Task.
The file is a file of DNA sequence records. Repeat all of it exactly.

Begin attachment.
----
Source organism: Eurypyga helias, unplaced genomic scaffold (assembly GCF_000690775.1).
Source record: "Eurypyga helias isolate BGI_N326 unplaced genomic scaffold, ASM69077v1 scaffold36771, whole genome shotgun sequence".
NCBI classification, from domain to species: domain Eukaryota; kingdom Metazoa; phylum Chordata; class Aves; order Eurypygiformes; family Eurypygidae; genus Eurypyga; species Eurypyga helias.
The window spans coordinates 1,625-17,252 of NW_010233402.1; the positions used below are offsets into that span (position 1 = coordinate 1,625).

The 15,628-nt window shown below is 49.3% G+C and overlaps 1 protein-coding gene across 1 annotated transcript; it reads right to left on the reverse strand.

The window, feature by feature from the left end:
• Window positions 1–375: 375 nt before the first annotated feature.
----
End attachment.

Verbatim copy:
Source organism: Eurypyga helias, unplaced genomic scaffold (assembly GCF_000690775.1).
Source record: "Eurypyga helias isolate BGI_N326 unplaced genomic scaffold, ASM69077v1 scaffold36771, whole genome shotgun sequence".
NCBI classification, from domain to species: domain Eukaryota; kingdom Metazoa; phylum Chordata; class Aves; order Eurypygiformes; family Eurypygidae; genus Eurypyga; species Eurypyga helias.
The window spans coordinates 1,625-17,252 of NW_010233402.1; the positions used below are offsets into that span (position 1 = coordinate 1,625).

The 15,628-nt window shown below is 49.3% G+C and overlaps 1 protein-coding gene across 1 annotated transcript; it reads right to left on the reverse strand.

The window, feature by feature from the left end:
• Window positions 1–375: 375 nt before the first annotated feature.